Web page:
4. Make the cushion wedge-shaped to allow your knees to be a little lower than your hips.

Workstations

Parts and tools should be easy to reach.

Rearrange your workstation and tools to reduce the amount of reaching and bending you do. Put tools or materials in constant use (such as scissors, drills, and glues) in front or beside each worker in a way that limits reaching to about 40 centimeters (16 inches) or less. That is about the distance between the tip of your middle finger and your elbow.

Workers who sit down can place bins and carts as close as possible to their chairs, or far enough away that they must stand up and move to use the bins. Alternating between sitting and standing reduces body strain during the workday.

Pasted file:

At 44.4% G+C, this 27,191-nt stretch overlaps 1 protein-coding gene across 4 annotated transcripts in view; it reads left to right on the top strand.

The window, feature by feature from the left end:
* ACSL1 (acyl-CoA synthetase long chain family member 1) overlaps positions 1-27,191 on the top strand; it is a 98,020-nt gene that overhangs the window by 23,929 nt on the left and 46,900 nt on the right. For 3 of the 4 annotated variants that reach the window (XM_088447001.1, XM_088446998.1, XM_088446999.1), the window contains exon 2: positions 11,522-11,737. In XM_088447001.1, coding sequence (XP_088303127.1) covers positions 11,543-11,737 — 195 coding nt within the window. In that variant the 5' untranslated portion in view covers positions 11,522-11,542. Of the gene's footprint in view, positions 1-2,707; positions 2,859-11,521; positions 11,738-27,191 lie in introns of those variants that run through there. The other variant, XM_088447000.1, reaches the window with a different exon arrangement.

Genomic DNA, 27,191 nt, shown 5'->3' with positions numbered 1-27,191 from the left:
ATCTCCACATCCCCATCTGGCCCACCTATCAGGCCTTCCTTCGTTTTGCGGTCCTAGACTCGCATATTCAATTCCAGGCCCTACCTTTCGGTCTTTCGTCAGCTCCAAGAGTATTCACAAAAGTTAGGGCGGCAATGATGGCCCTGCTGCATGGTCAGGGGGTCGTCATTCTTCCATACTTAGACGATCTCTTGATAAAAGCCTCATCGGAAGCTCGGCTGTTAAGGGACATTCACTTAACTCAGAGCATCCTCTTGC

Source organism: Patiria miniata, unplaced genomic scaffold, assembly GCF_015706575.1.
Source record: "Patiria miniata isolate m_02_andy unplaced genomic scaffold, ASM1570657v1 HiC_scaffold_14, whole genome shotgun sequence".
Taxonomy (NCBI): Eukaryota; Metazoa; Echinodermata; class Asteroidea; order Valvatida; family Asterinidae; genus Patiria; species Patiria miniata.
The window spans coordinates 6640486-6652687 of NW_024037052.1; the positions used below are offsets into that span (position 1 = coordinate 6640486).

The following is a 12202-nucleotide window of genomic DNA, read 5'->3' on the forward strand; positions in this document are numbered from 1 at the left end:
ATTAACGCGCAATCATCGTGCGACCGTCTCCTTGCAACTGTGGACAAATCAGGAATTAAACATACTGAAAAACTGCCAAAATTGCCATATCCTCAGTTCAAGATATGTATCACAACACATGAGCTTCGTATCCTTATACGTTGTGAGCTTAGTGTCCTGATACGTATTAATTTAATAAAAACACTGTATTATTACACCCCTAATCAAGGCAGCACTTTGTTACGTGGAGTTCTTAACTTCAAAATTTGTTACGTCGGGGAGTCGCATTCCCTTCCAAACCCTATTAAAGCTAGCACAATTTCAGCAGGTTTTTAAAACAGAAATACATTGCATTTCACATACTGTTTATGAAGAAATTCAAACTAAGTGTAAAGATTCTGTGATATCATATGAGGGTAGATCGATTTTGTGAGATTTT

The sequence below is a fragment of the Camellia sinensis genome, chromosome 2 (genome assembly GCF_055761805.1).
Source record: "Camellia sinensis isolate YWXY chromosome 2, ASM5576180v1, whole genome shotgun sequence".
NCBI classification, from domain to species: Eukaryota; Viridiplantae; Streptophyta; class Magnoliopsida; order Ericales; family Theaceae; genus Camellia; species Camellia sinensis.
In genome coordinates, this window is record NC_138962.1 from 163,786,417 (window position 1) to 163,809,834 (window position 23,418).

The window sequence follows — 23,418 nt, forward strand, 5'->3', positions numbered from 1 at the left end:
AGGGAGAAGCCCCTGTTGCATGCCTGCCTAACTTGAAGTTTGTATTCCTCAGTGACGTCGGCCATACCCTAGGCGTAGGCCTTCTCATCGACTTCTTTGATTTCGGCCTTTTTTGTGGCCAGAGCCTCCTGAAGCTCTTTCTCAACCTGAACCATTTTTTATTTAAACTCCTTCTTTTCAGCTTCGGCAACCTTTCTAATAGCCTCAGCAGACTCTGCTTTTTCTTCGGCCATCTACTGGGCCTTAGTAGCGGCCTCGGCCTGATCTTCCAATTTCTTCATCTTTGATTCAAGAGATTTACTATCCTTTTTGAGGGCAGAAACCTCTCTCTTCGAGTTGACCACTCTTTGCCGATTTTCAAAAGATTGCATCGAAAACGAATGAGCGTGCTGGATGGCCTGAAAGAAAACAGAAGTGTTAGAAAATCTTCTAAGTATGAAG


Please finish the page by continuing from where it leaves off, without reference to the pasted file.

a seated worker reaching into a bin on the floor.
a seated worker reaching into a bin that sits on a crate.
Bending to reach the bin puts strain on the back and shoulders. Bins are easier to reach if they are beside you at waist height or close to your elbow.


Add good lighting to your workstation

Workers need proper light to see clearly. Bending, squinting, and straining to see your work can injure your back, shoulders, neck, and eyes. An adjustable task light at each workstation can put more light where it is needed most. For more ideas about improving lighting in the factory, see Chapter 14: Light.

Switches and pedals

2 workers standing at machines, operating controls with their hands; 1 worker stands on a raised platform.
A platform can also make it easier for shorter people to reach switches, controls, and handles comfortably.